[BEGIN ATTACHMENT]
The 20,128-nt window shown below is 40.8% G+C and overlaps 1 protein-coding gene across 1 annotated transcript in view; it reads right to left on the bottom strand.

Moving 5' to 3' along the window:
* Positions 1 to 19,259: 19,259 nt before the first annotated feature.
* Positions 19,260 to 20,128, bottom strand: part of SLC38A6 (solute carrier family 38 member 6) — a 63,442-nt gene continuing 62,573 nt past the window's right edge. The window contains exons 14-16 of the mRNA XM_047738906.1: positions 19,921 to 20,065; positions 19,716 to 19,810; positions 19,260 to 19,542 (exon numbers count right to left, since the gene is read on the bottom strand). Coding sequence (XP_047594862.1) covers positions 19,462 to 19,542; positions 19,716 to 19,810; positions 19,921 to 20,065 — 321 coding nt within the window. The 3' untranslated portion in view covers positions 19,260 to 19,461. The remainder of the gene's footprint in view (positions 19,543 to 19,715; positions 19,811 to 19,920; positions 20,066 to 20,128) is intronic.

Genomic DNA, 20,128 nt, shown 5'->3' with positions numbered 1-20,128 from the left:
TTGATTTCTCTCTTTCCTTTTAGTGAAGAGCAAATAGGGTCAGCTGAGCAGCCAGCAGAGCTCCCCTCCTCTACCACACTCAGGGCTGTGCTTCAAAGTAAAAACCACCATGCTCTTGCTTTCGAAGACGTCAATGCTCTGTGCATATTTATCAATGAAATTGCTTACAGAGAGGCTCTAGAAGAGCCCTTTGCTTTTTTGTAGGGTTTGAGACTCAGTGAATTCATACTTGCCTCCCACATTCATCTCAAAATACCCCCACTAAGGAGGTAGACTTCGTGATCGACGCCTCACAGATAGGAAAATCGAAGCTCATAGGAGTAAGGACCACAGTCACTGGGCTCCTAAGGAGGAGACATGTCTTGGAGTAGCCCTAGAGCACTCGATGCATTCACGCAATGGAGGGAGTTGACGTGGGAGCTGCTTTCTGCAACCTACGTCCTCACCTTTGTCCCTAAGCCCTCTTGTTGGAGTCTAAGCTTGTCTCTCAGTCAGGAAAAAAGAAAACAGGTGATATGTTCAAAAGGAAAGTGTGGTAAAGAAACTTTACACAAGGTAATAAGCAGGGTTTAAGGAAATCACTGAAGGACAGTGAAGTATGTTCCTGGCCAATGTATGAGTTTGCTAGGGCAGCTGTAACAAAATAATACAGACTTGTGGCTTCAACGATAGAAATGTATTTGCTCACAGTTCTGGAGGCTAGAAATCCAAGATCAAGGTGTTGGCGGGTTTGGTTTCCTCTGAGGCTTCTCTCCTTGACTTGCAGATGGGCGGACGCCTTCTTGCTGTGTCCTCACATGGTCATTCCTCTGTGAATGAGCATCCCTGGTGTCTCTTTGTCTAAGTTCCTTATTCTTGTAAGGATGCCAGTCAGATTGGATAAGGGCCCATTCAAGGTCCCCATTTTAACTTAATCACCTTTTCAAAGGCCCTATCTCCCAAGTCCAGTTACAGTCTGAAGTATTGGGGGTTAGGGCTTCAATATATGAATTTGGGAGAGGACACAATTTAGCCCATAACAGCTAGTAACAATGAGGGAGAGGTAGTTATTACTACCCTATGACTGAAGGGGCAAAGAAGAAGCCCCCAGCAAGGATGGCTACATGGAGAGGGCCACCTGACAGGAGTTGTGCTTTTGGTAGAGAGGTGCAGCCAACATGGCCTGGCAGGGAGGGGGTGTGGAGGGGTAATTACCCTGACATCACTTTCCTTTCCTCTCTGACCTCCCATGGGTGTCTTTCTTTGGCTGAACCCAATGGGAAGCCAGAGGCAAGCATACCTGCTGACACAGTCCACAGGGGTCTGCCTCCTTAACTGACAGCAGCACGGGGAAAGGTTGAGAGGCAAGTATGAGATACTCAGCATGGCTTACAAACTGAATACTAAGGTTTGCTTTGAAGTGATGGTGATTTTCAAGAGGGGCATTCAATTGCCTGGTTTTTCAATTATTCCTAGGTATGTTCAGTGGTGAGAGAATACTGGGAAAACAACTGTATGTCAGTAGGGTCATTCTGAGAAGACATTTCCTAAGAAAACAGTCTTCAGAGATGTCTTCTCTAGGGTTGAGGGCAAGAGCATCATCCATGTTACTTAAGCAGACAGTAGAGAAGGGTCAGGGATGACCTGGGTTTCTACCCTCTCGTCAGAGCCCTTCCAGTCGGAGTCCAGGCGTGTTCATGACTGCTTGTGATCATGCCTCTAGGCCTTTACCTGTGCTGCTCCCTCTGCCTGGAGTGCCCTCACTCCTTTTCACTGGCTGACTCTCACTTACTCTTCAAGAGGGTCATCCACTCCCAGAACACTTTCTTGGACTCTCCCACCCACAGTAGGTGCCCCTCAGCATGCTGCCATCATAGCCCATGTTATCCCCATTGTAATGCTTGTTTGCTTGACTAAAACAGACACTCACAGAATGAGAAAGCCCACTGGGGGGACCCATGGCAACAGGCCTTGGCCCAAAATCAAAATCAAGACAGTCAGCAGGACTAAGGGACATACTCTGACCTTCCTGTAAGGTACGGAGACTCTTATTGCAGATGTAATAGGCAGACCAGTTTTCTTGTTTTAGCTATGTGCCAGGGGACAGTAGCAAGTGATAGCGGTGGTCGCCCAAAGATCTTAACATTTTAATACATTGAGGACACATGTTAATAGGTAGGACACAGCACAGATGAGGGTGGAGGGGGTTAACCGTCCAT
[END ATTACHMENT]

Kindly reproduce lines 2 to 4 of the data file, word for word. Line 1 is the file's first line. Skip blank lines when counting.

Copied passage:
Moving 5' to 3' along the window:
* Positions 1 to 19,259: 19,259 nt before the first annotated feature.
* Positions 19,260 to 20,128, bottom strand: part of SLC38A6 (solute carrier family 38 member 6) — a 63,442-nt gene continuing 62,573 nt past the window's right edge. The window contains exons 14-16 of the mRNA XM_047738906.1: positions 19,921 to 20,065; positions 19,716 to 19,810; positions 19,260 to 19,542 (exon numbers count right to left, since the gene is read on the bottom strand). Coding sequence (XP_047594862.1) covers positions 19,462 to 19,542; positions 19,716 to 19,810; positions 19,921 to 20,065 — 321 coding nt within the window. The 3' untranslated portion in view covers positions 19,260 to 19,461. The remainder of the gene's footprint in view (positions 19,543 to 19,715; positions 19,811 to 19,920; positions 20,066 to 20,128) is intronic.